with a more detailed evaluation of each module and image, as described
in Chapter 4.
Fundamental Differences to Consider
This chapter discusses the fundamental differences between the Alpha
and I64 architectures.
2.1 Calling Standard
As with other components, the implementation of the OpenVMS Calling
Standard on the Intel® Itanium® processor family sought to
differ as little as possible from the OpenVMS VAX and Alpha
conventions. The design methodology started with Itanium conventions
and made changes only where necessary. This helped to maintain
compatibility with historical OpenVMS design while minimizing the cost
and difficulty of porting applications and the operating system itself
to the Itanium architecture.
The following sections contain a high-level description of differences
between the Itanium® Software Conventions and Runtime
Architecture Guide and the OpenVMS Calling Standard. For more
detailed information, see the HP OpenVMS Calling Standard.
2.1.1 Changes to the OpenVMS Calling Standard
Table 2-1 describes the major changes to the OpenVMS Calling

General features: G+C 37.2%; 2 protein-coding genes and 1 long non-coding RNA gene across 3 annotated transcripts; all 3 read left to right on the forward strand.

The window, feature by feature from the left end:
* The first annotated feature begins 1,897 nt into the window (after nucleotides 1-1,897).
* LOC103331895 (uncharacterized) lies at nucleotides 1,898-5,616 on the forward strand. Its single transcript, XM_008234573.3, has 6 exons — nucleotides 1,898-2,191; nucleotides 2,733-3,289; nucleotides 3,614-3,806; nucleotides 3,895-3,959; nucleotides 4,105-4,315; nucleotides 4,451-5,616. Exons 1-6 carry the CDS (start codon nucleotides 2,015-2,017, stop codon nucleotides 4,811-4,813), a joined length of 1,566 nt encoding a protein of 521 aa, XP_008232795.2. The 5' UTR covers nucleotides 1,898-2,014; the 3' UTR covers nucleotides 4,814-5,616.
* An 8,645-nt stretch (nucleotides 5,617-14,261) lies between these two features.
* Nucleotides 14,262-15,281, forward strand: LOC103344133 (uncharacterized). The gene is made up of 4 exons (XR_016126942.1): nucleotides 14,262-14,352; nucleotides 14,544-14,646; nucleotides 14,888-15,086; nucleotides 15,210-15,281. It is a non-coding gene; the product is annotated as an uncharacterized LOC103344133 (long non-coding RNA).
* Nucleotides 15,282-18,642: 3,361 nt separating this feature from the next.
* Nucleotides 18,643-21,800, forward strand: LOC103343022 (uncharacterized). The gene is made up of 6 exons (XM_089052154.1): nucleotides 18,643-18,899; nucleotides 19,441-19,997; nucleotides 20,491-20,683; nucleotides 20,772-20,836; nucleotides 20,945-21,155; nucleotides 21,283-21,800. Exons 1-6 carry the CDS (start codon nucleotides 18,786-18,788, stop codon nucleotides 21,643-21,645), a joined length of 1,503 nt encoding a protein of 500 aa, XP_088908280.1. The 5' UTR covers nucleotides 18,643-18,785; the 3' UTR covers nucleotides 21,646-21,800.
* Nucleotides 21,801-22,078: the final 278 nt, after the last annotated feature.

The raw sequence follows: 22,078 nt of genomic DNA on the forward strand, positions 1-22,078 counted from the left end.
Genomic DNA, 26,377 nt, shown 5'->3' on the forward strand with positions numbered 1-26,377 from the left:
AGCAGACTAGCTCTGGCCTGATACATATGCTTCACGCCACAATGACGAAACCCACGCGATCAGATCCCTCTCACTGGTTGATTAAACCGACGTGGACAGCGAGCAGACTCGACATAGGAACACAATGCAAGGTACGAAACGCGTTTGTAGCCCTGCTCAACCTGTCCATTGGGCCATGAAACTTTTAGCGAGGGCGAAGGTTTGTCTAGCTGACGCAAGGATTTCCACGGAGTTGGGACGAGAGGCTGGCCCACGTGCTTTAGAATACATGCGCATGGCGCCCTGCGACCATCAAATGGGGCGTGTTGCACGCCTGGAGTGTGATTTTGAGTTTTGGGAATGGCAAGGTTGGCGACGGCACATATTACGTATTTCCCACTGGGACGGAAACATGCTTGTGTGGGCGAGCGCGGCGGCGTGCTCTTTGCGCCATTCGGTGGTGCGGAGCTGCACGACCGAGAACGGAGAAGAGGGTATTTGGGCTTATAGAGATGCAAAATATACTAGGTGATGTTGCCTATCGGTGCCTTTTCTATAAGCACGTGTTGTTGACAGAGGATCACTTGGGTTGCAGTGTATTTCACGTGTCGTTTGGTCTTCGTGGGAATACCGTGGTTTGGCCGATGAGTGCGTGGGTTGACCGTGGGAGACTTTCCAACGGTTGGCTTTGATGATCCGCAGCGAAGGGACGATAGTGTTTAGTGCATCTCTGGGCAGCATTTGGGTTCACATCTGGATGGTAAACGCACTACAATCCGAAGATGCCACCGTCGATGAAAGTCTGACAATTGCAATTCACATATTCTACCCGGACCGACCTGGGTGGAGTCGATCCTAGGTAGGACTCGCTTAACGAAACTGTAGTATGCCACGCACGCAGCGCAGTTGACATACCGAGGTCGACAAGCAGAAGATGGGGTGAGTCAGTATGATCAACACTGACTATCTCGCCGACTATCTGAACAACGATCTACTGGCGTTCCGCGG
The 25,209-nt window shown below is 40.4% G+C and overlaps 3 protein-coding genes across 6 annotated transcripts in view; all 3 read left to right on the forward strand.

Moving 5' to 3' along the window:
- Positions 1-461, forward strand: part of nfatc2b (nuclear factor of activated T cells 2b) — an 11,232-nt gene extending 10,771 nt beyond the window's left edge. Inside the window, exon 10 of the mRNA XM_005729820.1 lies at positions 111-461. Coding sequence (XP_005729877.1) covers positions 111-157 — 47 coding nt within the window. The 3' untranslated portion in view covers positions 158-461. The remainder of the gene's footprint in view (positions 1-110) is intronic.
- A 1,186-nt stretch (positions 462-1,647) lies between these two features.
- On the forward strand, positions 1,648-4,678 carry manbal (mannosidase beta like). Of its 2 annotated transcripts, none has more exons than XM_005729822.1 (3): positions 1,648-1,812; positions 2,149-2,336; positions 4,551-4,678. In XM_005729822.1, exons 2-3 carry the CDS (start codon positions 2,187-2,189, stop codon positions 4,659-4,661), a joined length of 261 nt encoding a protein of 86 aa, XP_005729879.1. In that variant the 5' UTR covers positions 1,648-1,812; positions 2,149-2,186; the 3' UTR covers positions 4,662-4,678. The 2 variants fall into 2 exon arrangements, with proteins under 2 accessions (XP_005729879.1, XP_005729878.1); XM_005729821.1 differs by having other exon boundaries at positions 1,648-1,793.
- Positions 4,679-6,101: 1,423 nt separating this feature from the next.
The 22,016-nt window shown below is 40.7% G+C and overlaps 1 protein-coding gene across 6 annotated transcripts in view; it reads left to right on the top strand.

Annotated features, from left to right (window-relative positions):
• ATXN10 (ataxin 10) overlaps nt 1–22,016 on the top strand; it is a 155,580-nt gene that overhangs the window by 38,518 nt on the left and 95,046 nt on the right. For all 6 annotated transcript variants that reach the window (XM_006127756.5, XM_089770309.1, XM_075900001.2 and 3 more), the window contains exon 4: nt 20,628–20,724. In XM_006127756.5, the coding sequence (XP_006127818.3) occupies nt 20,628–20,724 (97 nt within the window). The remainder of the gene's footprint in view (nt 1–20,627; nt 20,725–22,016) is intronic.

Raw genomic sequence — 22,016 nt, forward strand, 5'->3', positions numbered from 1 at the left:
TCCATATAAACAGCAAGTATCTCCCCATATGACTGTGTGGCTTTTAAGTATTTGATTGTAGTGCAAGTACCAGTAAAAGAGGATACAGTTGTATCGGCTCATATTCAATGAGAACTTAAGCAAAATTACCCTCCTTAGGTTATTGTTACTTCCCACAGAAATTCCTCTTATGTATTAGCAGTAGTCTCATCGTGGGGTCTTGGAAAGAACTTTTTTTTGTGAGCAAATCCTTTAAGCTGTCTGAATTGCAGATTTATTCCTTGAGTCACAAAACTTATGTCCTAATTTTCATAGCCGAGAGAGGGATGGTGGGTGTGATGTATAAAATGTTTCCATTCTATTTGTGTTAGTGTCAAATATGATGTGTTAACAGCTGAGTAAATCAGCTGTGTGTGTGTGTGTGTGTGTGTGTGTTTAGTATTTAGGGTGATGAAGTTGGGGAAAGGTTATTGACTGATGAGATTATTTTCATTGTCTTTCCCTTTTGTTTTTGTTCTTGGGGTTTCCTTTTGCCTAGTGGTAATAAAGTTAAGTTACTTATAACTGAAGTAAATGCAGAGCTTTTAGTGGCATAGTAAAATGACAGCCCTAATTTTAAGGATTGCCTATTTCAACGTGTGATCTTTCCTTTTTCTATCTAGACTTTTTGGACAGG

Standard to for OpenVMS I64.
Table 2-1 OpenVMS Calling Standard Changes
OpenVMS on Alpha systems is deliberately ambiguous about the data model
in use: many programs are compiled using what appears to be an ILP32
model, yet most of the system operates as though using either a P64 or
LP64 model. The sign extension rules for integer parameters play a key
role in making this more or less transparent. OpenVMS I64 preserves
this characteristic, while the Itanium architecture conventions
define a pure LP64 data model.
This specification uses the terms
quadword to mean 2 bytes and 8 bytes, respectively, while the
Itanium terminology uses these words to mean 4 bytes and 16 bytes,
General register usage
General registers are used for integer arithmetic, some parts of VAX
floating-point emulation, and other general-purpose computation.
OpenVMS uses the same (default) conventions for these registers except
for the following cases:
- R8 and R9 (only) are used for return values.
- R10 and R11 are used as scratch registers and not for return values.
- R25 is used for an AI (argument information) register.
Floating-point register usage
Floating-point registers are used for floating-point computations, some
parts of VAX floating-point emulation, and certain integer